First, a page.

Although we call this a celebration of produce there is a glaring contradiction in the recipe as presented, but we have done this purposefully for ease of preparation and for the good of the dish overall. Since we are presenting this as a great option for an easy make-ahead dish that can serve as a main course or be added to a buffet for Cinco de Mayo celebrations, we had to consider seasonality. The Demo Kitchen is confident that this list of fresh produce will be easy to procure at the beginning of May except for worthy fresh tomatoes. We firmly believe that whether you are cooking Italian or Mexican sauces, canned tomatoes are the way to go in the off season. Otherwise, we would be roasting and peeling plump red plum tomatoes for this recipe. We are also calling for canned chipotles for ease of use, but you can, of course, toast and rehydrate dried chiles if you prefer. In any case, this classically seared tomato sauce is deeply savory, garlicy, spicy, and smokey.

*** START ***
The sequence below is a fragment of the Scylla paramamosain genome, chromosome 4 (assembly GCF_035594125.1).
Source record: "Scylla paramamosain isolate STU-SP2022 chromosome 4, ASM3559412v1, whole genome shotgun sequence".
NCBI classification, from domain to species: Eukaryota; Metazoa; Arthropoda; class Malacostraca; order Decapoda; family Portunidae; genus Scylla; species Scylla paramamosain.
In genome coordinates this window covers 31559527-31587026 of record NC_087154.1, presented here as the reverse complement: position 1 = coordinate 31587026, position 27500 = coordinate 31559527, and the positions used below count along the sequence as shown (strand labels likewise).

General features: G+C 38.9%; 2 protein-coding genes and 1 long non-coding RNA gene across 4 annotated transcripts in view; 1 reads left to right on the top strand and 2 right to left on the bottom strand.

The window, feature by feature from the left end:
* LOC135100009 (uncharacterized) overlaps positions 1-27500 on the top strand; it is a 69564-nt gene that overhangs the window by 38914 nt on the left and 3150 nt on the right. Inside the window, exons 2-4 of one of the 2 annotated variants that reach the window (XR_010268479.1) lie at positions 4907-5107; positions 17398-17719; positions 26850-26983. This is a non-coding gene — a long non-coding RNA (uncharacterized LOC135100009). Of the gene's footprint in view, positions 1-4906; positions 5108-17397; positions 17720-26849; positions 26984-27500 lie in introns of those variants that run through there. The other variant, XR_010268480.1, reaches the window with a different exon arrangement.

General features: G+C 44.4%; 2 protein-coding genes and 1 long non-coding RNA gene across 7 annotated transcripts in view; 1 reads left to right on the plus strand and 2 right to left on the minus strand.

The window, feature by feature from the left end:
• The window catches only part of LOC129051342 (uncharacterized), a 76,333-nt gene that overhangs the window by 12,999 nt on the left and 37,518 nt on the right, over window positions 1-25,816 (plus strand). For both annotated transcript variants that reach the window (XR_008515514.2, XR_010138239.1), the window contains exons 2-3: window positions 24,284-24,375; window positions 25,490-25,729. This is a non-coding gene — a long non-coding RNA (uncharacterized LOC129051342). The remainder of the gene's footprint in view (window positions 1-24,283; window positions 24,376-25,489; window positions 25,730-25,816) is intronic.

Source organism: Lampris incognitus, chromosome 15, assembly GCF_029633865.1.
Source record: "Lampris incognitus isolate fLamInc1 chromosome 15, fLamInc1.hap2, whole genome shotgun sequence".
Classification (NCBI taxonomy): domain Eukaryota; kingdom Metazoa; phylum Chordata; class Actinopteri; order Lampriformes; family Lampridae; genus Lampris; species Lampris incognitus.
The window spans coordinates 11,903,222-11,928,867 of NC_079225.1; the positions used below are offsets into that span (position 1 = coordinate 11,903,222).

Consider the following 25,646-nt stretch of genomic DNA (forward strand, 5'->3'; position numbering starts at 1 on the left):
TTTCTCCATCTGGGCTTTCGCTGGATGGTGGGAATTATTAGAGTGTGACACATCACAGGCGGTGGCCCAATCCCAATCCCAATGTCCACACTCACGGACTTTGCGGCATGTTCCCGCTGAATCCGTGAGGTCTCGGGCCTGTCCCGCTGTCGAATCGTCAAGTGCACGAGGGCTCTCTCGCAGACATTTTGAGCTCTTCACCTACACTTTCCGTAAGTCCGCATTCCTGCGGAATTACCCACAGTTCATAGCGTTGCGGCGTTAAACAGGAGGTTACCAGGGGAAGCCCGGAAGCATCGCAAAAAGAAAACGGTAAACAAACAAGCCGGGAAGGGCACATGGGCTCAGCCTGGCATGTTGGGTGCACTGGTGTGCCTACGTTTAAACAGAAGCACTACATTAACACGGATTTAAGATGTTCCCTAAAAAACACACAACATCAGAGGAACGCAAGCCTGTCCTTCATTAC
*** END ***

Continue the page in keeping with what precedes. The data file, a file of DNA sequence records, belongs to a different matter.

Otherwise, we have opted for typical Mexican produce including poblano peppers (hailing from Puebla, the sight of the Battle of Puebla that Cinco de Mayo celebrates), fresh corn, squash, spinach, and an unsung hero of Mexican cuisine – mushrooms. Although hongos don’t have a large role in the most familiar of Mexican dishes, the array of wild mushrooms in Mexico is truly noteworthy and they do play an important traditional role. You can use standard button mushrooms but if you have access to exotic or wild spring mushrooms, we encourage their use.